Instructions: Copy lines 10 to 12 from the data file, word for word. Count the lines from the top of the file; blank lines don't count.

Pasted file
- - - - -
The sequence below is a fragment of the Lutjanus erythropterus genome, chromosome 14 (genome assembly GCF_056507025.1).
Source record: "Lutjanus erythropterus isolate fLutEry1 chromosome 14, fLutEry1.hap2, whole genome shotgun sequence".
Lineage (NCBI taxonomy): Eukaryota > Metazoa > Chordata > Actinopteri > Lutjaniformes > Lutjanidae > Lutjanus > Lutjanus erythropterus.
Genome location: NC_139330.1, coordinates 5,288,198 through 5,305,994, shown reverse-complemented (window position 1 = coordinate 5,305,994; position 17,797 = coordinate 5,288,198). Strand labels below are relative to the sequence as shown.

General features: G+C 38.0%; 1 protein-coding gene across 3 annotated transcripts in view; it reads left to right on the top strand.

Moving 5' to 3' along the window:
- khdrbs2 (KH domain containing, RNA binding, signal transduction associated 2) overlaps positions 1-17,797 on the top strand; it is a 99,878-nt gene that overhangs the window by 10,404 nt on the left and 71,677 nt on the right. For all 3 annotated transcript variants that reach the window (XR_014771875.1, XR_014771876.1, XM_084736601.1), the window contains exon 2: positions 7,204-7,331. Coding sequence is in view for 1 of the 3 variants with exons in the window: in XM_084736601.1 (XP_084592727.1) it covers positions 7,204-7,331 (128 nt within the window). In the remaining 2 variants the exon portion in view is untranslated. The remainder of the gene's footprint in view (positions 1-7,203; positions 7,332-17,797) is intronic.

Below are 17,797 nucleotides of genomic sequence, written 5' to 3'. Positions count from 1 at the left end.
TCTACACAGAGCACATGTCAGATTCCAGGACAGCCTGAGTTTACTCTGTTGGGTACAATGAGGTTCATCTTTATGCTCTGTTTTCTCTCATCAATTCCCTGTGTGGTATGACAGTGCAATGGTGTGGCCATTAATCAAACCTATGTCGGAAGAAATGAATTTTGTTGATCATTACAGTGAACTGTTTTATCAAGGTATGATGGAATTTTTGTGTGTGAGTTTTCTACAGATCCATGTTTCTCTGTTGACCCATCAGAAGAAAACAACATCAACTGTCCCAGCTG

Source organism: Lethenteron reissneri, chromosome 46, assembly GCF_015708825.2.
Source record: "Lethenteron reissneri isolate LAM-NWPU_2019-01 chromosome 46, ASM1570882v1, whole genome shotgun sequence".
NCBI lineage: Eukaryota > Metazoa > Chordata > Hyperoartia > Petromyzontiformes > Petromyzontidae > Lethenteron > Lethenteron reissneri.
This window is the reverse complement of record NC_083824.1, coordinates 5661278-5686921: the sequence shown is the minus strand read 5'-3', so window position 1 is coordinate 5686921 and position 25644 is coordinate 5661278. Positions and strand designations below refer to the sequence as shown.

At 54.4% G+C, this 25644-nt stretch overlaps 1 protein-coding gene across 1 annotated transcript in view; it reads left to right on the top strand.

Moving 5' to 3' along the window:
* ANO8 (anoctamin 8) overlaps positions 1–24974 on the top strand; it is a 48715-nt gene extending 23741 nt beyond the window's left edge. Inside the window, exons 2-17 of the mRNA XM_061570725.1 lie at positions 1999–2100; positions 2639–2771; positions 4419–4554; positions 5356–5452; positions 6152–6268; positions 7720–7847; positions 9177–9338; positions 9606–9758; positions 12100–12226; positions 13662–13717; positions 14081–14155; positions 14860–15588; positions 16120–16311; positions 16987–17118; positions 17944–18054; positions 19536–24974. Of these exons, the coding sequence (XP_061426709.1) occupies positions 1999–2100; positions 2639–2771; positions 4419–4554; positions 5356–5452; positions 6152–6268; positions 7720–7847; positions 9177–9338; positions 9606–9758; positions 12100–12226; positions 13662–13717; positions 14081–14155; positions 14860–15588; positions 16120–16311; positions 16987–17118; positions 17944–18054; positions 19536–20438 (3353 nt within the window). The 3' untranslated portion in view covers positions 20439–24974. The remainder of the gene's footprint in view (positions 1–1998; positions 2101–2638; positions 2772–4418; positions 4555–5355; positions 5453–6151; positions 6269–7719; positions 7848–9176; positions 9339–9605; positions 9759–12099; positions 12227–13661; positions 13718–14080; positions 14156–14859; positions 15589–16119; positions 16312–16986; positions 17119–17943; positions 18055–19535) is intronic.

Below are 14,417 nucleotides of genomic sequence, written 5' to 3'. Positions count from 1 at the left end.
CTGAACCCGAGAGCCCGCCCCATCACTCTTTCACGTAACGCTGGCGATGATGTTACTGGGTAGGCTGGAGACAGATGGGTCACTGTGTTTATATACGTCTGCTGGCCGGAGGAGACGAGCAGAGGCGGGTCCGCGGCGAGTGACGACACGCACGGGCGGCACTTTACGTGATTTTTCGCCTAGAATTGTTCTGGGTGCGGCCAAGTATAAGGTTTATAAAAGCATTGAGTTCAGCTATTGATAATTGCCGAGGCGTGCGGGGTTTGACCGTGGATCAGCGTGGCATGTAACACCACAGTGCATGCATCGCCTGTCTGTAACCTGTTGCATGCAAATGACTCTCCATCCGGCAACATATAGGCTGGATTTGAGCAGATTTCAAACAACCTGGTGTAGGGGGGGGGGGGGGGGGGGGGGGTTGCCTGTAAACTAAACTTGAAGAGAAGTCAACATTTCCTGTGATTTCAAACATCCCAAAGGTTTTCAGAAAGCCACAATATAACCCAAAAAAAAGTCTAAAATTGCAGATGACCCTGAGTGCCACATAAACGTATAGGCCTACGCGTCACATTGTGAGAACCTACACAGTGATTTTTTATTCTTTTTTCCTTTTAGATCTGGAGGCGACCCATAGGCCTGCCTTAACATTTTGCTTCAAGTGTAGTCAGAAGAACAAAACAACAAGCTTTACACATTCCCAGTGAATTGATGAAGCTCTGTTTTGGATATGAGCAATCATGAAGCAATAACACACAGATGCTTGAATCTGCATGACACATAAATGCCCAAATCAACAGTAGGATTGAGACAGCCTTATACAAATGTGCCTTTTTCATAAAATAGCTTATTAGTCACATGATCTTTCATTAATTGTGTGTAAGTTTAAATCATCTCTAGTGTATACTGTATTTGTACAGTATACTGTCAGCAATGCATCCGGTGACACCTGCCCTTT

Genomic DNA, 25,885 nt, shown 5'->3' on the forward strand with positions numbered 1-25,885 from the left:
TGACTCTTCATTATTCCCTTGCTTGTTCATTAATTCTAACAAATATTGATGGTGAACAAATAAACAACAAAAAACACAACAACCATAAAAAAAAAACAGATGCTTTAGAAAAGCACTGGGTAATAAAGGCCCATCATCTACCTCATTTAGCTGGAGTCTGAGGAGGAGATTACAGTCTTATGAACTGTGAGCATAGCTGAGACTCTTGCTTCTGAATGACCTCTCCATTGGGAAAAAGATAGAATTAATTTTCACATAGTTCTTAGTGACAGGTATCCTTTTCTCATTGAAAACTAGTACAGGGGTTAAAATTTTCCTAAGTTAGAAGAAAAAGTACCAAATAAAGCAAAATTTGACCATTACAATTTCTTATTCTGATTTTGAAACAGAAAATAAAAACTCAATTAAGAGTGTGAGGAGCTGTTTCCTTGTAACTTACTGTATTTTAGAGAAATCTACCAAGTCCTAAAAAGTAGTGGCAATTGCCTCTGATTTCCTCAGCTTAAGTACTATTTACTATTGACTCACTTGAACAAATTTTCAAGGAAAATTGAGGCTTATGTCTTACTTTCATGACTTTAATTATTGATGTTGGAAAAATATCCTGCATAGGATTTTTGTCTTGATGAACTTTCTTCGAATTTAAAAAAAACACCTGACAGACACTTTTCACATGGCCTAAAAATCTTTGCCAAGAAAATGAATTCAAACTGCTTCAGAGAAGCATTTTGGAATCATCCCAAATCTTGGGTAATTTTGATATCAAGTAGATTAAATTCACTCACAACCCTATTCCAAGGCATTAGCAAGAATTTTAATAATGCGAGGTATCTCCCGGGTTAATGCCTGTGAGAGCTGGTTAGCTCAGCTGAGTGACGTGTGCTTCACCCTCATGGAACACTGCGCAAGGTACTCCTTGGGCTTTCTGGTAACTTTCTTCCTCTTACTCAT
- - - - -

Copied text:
Source organism: Lethenteron reissneri, chromosome 46, assembly GCF_015708825.2.
Source record: "Lethenteron reissneri isolate LAM-NWPU_2019-01 chromosome 46, ASM1570882v1, whole genome shotgun sequence".
NCBI lineage: Eukaryota > Metazoa > Chordata > Hyperoartia > Petromyzontiformes > Petromyzontidae > Lethenteron > Lethenteron reissneri.